Macromia magnifica
(Western River Cruiser)

Order: Odonata
Suborder: Anisoptera
Order Description:
Family: Macromiidae
Family Description: Cruiser

   Naiad- This is a large naiad 1 ¼ inches (30 to 32 mm) long. It has a large, rounded abdomen and long legs, giving it a spider-like appearance. There is a curved hook on the top of abdominal segments two through ten, and a single, rear-facing spine on each side of abdominal segments eight and nine.
   Adult- This is a large dragonfly with a length of 2 ¾ to 3 inches (69 to 74 mm). The eyes are green. The thorax is greenish brown with a metallic luster and may be marked on the top and sides with yellow. The abdomen is black and ringed with yellow, but the rings do not completely encircle the abdomen. The tip of the abdomen appears swollen ("clubbed").

This species is found from southern British Columbia south to California and Arizona. In Idaho, it occurs in the southwestern corner of the state.

This dragonfly can be found near rivers with dense aquatic weeds. In Idaho, this species is found almost exclusively along warm-water rivers.

Adult Flight Season:
Mid-June to late August

   Naiad- Naiads feed on a wide variety of aquatic insects, such as mosquito larvae, other aquatic fly larvae, mayfly larvae, and freshwater shrimp. They will also eat small fish and tadpoles.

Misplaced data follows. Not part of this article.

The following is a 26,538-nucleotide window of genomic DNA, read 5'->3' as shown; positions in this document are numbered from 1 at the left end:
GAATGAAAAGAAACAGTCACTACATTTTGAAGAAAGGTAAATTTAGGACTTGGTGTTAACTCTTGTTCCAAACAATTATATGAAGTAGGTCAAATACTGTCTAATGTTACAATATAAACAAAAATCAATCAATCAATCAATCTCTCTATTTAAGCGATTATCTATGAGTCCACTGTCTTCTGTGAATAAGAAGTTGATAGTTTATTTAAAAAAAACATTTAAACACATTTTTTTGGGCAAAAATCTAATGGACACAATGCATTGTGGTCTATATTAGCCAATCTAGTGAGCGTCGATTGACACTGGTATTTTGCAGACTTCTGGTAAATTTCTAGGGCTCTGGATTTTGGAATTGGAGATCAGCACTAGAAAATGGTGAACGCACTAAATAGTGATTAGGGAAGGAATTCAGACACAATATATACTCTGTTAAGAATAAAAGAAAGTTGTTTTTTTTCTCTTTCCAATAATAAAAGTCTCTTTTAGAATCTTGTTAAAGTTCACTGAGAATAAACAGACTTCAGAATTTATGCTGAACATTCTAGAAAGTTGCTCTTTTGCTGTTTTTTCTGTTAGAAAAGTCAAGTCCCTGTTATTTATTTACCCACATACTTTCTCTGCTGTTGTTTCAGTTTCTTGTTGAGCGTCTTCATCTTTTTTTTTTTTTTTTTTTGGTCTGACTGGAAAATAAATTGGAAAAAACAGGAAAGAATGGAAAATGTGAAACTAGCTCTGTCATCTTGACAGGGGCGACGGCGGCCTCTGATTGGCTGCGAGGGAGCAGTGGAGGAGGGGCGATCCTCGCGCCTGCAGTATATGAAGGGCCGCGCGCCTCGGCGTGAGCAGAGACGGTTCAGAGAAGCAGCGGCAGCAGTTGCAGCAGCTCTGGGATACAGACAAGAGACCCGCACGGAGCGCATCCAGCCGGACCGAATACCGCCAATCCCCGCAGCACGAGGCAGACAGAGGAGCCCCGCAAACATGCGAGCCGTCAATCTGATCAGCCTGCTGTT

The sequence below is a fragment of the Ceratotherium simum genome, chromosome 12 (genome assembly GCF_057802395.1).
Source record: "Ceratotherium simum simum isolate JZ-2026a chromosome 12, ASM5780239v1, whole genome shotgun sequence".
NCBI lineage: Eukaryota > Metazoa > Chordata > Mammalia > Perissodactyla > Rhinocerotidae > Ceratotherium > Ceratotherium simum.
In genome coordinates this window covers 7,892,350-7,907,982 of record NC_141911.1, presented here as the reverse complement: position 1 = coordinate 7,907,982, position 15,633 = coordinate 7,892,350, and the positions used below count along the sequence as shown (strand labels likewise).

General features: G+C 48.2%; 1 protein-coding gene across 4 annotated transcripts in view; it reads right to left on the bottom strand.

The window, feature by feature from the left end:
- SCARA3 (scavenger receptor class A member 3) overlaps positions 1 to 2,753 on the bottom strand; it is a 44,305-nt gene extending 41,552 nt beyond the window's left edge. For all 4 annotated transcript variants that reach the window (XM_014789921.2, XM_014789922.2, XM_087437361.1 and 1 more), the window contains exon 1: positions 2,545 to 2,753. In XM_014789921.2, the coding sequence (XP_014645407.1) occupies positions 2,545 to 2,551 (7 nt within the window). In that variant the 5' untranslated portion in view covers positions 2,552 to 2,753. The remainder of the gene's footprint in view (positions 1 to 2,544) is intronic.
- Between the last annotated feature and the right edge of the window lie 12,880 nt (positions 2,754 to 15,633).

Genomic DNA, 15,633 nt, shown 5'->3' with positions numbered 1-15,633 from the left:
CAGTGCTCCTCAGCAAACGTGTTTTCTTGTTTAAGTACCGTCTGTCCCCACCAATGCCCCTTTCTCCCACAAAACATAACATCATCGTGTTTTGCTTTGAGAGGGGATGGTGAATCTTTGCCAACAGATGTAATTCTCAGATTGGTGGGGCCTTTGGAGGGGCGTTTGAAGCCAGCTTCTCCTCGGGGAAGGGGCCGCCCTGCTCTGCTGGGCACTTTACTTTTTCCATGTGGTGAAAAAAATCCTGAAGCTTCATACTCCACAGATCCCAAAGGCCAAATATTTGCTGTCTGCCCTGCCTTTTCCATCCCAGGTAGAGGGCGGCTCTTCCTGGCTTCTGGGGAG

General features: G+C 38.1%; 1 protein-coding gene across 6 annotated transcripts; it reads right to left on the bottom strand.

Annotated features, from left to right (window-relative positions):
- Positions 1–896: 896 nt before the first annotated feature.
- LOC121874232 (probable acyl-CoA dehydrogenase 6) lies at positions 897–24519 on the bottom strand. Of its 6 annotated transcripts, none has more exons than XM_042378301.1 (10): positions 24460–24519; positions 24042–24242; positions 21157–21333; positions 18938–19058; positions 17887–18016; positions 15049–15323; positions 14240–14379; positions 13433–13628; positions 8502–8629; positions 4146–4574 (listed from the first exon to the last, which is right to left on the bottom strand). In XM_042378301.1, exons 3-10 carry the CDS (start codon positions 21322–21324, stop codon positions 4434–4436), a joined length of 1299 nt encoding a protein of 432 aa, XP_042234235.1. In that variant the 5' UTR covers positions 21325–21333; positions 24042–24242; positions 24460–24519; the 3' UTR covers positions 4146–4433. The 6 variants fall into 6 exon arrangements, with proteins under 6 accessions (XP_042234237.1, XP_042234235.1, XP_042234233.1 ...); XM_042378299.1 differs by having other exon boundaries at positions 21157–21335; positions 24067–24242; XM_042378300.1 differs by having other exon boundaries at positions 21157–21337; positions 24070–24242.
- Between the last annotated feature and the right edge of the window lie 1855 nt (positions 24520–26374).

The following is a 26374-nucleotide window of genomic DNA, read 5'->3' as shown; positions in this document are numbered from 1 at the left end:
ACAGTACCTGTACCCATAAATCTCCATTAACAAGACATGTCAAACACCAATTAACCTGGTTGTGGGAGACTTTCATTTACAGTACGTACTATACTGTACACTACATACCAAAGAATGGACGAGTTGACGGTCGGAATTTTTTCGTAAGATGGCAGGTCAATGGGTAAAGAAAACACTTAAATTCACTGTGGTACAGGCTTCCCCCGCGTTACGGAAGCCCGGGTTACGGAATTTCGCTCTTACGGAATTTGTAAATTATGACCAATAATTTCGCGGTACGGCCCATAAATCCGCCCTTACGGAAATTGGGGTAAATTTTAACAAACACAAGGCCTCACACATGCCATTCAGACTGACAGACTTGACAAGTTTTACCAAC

Adult- The dragonfly will eat almost any soft-bodied flying insect including mosquitoes, flies, butterflies, moths, mayflies, and flying ants or termites.

The naiads live on submerged weeds and tree roots in rivers. They are ambush predators, waiting for prey to pass by. They emerge as adults during the night. Although records are sparse, adults are believed to fly from mid-June through late August. Adults hunt while on the wing, and fly at high speeds often down the middle of rivers and streams.

Males actively patrol in search of receptive females during the morning. After males and females mate, the females fly singly, without the male attached, to deposit their eggs. The tip of the abdomen is dipped into the water, typically a weedy river, while flying just above the surface. Both males and females disappear by early afternoon.

Populations are widespread, abundant, and secure.
Status: Unprotected nongame species
Global Rank: G5
State Rank: S?

Corbet, P. S. 1999. Dragonflies: Behavior and Ecology of Odonata. Cornell University Press, Ithaca, New York, USA, 829pp.

Logan, E. R. 1967. The Odonata of Idaho. Unpublished M. S. thesis. University of Idaho, Moscow, Idaho, USA, 105 pp.

Needham, J. G. and M. J. Westfall. 1955. Dragonflies of North America. University of California Press, Berkely, California, USA, 615 pp.

Paulson, D. R. 1999. Dragonflies of Washington. Seattle Audubon Society, Seattle, Washington, USA, 32 pp.

Walker, E. M. and P. S. Corbet. 1975. The Odonata of Canada and Alaska, Vol. III. University of Toronto Press, Toronto, Ontario, Canada, 307 pp.

Written by Mark Lung and Stefan Sommer, 2001
Photos by Dennis Paulson, 2001
Design by Ean Harker, 2001.

HTML by Marty Peck, 2001.